My personal Pella Past was at the same time the Red Rock Dam was opened forty years ago at this time in 1969. My family and I were moving to a new home on Country Club Drive and to meet a requirement, we had to inhabit the house by July 1. Ed, my husband had taken a small load of furniture previous to that date and then had to return to Aplington, Iowa where he was teaching Drivers’ Education that summer. My two teenaged daughters were with me, Kristi and Carol, as we sort of ‘camped out’ in the new house. The yard was simply a patch of rather high weeds, there were no down spouts put up as yet and there were no window wells by the basement windows. The older of the two girls was terribly homesick and cried buckets of tears to accompany the deluge, which had started outdoors and before our eyes, the yard had turned into a sea of mud. I was not homesick at all but a bucket of tears also fell from my eyes.
Earlier in this scenario, the three of us had ventured out to the construction site and viewed it from a high road to the south, we photographed a placid scene of a still rather lazy river with an inactive dam dominating the center. We had read that in an eventual elapse of time, the lake would be formed over cavities of clusters of small albeit settled villages. We felt sorry for the people who had to leave their homes.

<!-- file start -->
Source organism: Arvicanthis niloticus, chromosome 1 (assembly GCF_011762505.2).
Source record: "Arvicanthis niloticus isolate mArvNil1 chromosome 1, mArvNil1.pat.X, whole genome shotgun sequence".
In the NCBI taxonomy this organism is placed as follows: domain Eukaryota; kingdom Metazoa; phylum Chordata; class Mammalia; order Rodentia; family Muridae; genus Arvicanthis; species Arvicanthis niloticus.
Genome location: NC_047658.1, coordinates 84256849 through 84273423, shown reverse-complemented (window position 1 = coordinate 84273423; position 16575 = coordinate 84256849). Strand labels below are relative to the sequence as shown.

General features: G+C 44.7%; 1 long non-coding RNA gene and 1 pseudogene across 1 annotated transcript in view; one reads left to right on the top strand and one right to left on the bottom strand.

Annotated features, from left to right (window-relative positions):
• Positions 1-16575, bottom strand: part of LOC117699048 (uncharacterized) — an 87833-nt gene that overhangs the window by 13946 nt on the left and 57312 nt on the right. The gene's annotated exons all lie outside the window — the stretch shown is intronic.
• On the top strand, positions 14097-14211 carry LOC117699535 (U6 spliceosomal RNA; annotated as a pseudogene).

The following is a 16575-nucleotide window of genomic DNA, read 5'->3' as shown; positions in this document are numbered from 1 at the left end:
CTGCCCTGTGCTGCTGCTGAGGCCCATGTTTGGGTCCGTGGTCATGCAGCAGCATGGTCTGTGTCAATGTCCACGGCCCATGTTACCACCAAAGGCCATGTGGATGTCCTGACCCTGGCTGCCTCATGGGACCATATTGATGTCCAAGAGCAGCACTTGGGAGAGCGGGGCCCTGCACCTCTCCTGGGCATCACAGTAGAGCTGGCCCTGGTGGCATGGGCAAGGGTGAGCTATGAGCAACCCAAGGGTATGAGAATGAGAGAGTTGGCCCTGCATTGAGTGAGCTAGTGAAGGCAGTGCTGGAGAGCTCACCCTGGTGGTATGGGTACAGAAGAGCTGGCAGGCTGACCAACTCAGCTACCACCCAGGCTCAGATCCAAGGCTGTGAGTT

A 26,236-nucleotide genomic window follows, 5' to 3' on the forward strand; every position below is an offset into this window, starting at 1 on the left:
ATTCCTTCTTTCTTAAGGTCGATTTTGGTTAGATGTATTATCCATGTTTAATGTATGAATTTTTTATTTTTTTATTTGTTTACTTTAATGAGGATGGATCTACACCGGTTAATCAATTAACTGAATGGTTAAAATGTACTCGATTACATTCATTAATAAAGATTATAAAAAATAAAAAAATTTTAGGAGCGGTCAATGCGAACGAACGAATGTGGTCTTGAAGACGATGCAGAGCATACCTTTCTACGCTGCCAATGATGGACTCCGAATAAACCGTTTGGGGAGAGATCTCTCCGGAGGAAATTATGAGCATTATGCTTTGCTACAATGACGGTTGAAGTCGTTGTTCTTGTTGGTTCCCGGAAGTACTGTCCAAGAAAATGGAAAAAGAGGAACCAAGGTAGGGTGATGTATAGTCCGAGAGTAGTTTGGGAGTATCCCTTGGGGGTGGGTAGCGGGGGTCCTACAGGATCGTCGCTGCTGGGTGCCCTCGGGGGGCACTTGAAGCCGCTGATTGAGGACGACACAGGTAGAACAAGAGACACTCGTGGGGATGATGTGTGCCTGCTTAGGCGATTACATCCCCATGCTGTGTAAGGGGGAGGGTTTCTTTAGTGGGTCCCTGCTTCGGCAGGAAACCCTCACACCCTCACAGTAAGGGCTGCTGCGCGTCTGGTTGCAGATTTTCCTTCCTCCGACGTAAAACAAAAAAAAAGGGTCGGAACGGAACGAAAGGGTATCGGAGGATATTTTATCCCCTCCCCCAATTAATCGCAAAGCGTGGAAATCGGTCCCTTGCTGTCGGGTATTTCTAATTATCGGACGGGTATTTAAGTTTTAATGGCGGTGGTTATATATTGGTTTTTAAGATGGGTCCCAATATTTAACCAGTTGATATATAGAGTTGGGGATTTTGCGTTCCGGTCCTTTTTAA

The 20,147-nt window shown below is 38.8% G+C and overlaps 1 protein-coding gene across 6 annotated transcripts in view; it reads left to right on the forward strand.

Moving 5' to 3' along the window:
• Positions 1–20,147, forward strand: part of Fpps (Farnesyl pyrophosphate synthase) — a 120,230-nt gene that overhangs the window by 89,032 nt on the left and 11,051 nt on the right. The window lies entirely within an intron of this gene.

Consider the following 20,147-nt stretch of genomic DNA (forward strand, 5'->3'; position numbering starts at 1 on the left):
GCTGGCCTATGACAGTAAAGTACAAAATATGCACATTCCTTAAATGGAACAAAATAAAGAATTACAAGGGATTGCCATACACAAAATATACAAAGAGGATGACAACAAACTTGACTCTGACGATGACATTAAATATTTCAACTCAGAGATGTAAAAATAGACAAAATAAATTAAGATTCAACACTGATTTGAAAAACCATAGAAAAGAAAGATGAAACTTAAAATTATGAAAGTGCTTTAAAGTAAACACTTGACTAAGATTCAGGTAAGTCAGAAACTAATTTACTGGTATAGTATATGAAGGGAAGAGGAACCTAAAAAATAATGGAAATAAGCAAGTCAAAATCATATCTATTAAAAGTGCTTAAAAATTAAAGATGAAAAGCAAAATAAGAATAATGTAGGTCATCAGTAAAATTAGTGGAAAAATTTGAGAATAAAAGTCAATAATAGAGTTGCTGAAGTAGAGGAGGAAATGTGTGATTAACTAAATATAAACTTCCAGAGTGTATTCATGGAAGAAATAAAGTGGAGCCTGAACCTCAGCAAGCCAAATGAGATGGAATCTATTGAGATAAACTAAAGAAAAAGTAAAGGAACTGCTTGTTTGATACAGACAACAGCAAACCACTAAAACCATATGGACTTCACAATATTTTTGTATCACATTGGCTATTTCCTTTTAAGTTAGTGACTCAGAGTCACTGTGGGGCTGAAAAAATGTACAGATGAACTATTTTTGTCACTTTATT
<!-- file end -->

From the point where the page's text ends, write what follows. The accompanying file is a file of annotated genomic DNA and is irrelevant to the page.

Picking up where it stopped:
The story of Noah came to our minds as the rain continued and only three days later, the lake was very much in evidence, much sooner than had been predicted. Meanwhile, in the basement of the Kooi’s new residence, the trio of mother and daughters listened to a strange sound coming from the basement. The rain from the roof was cascading to earth unstopped by down spouts and the mud was pushing the basement windows open with clunking regularity. As Red Rock Lake formed, our basement became a bad dream as we stood at the top of the stairs watching some of the pieces of furnishings merrily floating about. It was one of the worst scenarios I could ever imagine!! Eventually, after days, the rains stopped and piles of ruined objects lined the streets. We had not been alone in the debacle. We had no cell phones in that year and knew not who to call for help for indeed we had no telephones as yet. That was my first historic event in this town and I was without a camera to record it.
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